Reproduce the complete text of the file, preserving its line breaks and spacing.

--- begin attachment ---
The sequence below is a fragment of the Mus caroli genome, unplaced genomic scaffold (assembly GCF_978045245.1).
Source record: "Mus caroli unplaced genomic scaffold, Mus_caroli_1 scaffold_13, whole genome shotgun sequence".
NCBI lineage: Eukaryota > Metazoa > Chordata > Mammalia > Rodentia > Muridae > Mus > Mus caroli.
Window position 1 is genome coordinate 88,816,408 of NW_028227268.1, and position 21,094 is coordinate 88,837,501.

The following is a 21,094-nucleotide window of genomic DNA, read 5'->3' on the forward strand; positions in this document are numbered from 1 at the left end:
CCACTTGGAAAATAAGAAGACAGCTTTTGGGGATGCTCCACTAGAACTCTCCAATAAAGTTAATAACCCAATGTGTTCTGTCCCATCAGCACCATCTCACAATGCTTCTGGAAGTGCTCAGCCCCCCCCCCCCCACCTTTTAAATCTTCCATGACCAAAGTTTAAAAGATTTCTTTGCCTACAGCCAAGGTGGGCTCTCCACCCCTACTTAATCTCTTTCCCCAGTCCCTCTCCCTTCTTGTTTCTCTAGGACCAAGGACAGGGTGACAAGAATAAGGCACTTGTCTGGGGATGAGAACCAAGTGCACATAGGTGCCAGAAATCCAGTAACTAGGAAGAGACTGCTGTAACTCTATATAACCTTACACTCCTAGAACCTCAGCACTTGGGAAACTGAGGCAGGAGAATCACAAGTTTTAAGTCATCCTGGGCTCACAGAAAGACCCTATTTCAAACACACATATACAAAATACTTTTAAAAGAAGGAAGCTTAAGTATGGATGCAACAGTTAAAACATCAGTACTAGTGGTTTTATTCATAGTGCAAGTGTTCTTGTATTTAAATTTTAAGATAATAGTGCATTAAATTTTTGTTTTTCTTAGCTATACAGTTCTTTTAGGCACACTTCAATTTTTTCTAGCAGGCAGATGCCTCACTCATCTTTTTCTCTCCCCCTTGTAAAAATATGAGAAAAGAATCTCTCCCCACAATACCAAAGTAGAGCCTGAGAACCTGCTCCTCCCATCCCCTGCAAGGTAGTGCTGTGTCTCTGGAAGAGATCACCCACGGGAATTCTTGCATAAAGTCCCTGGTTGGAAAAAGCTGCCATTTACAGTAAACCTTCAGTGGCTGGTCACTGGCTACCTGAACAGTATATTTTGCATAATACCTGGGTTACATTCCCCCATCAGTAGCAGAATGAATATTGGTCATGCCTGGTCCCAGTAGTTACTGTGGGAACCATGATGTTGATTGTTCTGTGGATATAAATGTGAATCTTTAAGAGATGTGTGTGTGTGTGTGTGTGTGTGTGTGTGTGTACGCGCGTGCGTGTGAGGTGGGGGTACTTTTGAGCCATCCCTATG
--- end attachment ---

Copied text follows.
The sequence below is a fragment of the Mus caroli genome, unplaced genomic scaffold (assembly GCF_978045245.1).
Source record: "Mus caroli unplaced genomic scaffold, Mus_caroli_1 scaffold_13, whole genome shotgun sequence".
NCBI lineage: Eukaryota > Metazoa > Chordata > Mammalia > Rodentia > Muridae > Mus > Mus caroli.
Window position 1 is genome coordinate 88,816,408 of NW_028227268.1, and position 21,094 is coordinate 88,837,501.

The following is a 21,094-nucleotide window of genomic DNA, read 5'->3' on the forward strand; positions in this document are numbered from 1 at the left end:
CCACTTGGAAAATAAGAAGACAGCTTTTGGGGATGCTCCACTAGAACTCTCCAATAAAGTTAATAACCCAATGTGTTCTGTCCCATCAGCACCATCTCACAATGCTTCTGGAAGTGCTCAGCCCCCCCCCCCCCACCTTTTAAATCTTCCATGACCAAAGTTTAAAAGATTTCTTTGCCTACAGCCAAGGTGGGCTCTCCACCCCTACTTAATCTCTTTCCCCAGTCCCTCTCCCTTCTTGTTTCTCTAGGACCAAGGACAGGGTGACAAGAATAAGGCACTTGTCTGGGGATGAGAACCAAGTGCACATAGGTGCCAGAAATCCAGTAACTAGGAAGAGACTGCTGTAACTCTATATAACCTTACACTCCTAGAACCTCAGCACTTGGGAAACTGAGGCAGGAGAATCACAAGTTTTAAGTCATCCTGGGCTCACAGAAAGACCCTATTTCAAACACACATATACAAAATACTTTTAAAAGAAGGAAGCTTAAGTATGGATGCAACAGTTAAAACATCAGTACTAGTGGTTTTATTCATAGTGCAAGTGTTCTTGTATTTAAATTTTAAGATAATAGTGCATTAAATTTTTGTTTTTCTTAGCTATACAGTTCTTTTAGGCACACTTCAATTTTTTCTAGCAGGCAGATGCCTCACTCATCTTTTTCTCTCCCCCTTGTAAAAATATGAGAAAAGAATCTCTCCCCACAATACCAAAGTAGAGCCTGAGAACCTGCTCCTCCCATCCCCTGCAAGGTAGTGCTGTGTCTCTGGAAGAGATCACCCACGGGAATTCTTGCATAAAGTCCCTGGTTGGAAAAAGCTGCCATTTACAGTAAACCTTCAGTGGCTGGTCACTGGCTACCTGAACAGTATATTTTGCATAATACCTGGGTTACATTCCCCCATCAGTAGCAGAATGAATATTGGTCATGCCTGGTCCCAGTAGTTACTGTGGGAACCATGATGTTGATTGTTCTGTGGATATAAATGTGAATCTTTAAGAGATGTGTGTGTGTGTGTGTGTGTGTGTGTGTGTGTACGCGCGTGCGTGTGAGGTGGGGGTACTTTTGAGCCATCCCTATG